The Macondo Well and Deep-water Hard-ground Communities
Deep-sea corals flourish in the dark depths of the Gulf of Mexico, providing foundations that attract lush communities of other animals, including brittle stars, anemones, crabs, and fish. This diversity of life on the seafloor may be out of sight, but it is has been squarely on the minds of scientists seeking to determine the short- and long-term ecological impacts of the Deepwater Horizon oil spill. Click image for larger view and image credit.
In 2010, cameras on the Jason ROV captured images of a seafloor site about seven miles downstream from a plume of hydrocarbons flowing from the Deepwater Horizon/Macondo well. Scientists found deep-sea corals showing signs of recent and severe impact. Click image for larger view and image credit.
In the wake of the Deepwater Horizon oil spill, determining the types and extents of damage to the ecosystems of the Gulf of Mexico is a high priority. In most cases, starting the assessment of shallow and land-based areas was relatively straightforward as substantive baseline information about many of these areas and the areas are fairly accessible. However, the deep-water coral ecosystems we study were – and continue to be – neither well known nor accessible.
Most of the deep Gulf seafloor is mud; however, scattered patchily throughout the northern deep Gulf of Mexico are hard-grounds produced by biogeochemical activity associated with old or current natural oil and gas seep sites. Some of these hard-grounds host ecosystems structured by colonies of deep-water corals.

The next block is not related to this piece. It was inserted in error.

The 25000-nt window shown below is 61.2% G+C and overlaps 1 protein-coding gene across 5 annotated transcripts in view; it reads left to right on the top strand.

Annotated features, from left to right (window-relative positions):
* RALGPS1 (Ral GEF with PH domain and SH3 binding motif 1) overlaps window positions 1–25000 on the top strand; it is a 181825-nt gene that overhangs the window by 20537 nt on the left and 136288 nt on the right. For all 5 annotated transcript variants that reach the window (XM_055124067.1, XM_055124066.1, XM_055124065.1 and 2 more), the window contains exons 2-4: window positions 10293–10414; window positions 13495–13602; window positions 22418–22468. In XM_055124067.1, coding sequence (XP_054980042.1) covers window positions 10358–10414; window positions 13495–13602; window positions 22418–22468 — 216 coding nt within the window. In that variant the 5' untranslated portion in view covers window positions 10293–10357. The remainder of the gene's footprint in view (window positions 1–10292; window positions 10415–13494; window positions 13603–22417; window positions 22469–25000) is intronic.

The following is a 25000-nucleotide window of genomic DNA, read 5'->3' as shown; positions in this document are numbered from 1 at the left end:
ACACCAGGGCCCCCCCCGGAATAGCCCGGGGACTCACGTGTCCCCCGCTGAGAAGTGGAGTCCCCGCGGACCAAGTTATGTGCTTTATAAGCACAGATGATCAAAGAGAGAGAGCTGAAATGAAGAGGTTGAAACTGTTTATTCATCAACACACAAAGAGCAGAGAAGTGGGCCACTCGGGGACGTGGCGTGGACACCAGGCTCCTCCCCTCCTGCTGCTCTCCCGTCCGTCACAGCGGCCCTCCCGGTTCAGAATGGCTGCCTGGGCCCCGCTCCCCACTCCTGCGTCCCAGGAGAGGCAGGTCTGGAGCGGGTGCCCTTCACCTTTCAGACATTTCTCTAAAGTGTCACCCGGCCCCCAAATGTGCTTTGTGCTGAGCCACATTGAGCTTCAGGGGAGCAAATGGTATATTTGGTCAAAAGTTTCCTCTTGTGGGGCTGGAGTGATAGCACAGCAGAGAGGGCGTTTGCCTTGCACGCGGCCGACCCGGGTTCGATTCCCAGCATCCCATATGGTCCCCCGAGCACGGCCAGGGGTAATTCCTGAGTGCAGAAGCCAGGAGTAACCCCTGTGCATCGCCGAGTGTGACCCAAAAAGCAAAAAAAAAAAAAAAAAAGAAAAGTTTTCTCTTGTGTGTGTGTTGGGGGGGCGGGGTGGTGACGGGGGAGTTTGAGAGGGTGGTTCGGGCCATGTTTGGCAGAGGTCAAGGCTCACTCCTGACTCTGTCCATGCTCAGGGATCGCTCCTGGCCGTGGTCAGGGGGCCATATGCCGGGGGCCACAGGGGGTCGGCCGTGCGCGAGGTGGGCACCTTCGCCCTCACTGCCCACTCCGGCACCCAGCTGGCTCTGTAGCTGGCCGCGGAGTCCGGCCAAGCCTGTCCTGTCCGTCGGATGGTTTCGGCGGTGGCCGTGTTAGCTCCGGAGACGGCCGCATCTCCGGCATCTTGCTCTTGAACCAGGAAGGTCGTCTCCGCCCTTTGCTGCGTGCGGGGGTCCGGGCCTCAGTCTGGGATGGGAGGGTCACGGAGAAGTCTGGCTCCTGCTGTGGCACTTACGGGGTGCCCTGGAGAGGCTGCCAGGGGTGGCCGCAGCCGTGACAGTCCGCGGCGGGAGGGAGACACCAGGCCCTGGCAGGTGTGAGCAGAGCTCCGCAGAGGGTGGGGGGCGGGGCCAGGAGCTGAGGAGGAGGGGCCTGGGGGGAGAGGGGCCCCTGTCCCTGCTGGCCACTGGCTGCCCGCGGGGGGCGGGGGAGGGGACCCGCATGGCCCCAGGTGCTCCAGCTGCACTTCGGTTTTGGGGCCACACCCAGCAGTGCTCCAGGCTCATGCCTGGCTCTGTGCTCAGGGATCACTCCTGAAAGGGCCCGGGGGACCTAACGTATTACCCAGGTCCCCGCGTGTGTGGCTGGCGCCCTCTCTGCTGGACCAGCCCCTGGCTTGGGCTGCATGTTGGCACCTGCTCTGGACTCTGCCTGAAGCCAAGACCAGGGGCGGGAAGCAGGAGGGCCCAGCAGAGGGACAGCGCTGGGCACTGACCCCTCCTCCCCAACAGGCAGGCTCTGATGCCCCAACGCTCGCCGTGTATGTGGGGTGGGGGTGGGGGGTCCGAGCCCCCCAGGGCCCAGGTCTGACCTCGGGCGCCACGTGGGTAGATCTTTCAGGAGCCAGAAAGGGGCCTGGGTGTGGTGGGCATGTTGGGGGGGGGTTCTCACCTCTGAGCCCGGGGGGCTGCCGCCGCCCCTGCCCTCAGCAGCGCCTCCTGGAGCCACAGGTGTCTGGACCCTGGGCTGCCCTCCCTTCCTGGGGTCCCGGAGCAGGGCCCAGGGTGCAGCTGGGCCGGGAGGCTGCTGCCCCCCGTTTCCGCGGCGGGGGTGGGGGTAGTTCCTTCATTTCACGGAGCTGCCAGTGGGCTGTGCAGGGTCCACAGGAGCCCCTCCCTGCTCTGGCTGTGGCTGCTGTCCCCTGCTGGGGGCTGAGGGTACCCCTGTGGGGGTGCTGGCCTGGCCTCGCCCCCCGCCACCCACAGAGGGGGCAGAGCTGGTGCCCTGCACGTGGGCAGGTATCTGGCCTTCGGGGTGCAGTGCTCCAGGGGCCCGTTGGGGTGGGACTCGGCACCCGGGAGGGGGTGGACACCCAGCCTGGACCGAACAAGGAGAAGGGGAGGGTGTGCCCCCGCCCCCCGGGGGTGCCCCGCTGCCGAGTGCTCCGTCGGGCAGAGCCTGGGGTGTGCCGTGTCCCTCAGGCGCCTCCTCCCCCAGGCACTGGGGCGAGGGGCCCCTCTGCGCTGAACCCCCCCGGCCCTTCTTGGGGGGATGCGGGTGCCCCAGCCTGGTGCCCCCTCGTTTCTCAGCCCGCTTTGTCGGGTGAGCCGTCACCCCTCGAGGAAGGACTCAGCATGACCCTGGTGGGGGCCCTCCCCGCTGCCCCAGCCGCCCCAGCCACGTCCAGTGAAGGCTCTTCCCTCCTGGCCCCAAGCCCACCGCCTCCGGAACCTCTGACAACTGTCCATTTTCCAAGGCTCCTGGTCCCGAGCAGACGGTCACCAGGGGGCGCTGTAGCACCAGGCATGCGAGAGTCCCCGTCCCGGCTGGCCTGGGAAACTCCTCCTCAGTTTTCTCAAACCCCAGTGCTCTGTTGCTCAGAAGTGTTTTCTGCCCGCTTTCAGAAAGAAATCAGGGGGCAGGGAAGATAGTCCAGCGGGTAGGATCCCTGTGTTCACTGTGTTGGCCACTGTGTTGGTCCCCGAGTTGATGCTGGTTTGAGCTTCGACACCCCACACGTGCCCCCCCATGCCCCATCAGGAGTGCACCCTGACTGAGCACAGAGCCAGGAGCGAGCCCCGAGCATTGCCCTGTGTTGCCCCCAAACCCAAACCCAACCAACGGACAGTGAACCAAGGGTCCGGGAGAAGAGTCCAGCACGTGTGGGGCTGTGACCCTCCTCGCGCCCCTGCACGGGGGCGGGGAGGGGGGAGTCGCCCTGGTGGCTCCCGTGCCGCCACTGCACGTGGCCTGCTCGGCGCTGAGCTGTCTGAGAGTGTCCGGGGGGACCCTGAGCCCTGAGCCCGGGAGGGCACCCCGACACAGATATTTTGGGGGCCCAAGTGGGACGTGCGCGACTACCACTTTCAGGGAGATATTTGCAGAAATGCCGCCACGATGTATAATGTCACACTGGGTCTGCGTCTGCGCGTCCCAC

We are learning that these communities are found over a wide depth range in most areas of the northern Gulf of Mexico. However, we have only identified a relatively small number of these communities in the vast unexplored deep Gulf of Mexico.
Several of the new targets we plan to explore during Leg II of the Gulf of Mexico expedition were identified during Deepwater Horizon response cruises. Woods Hole Oceanographic Institution’s Sentry AUV is one of the platforms used extensively in the Gulf since the event. Click image for larger view and image credit.
Before the oil spill, we knew of only one hard-ground hosting corals about 11 miles to the north-northwest of the Macondo well and several more 25 to 30 miles away to the north. We did not know of any other coral communities closer than these. We also did not know of any communities to the southwest where a deep-water plume from the well had been documented.
So, in this case, before we could investigate potential damage to deep-water hard-ground communities, we had to discover them. During a joint Bureau of Ocean Energy Management/NOAA Ocean Exploration and Research cruise in October 2010, we did exactly that. Unfortunately, we discovered a coral community about seven miles to the southwest of Macondo that included many colonies showing obvious signs of a recent and severe impact.
Over the next year and five cruises, we continued to explore and discovered more previously unknown coral and seep communities in the vicinity of the Macondo well. We also revisited the first site to explore in the time domain and begin to understand the longer-term impacts to these corals.
During the Leg II of this Okeanos Explorer expedition, we plan to continue our exploration around the Macondo well and revisit some of the impacted and potentially impacted communities we have discovered. We will be looking for signs of recovery or perhaps delayed impact.
All views and opinions expressed in this text are those of the author and are not attributable to the National Oceanic and Atmospheric Administration or other federal agency.
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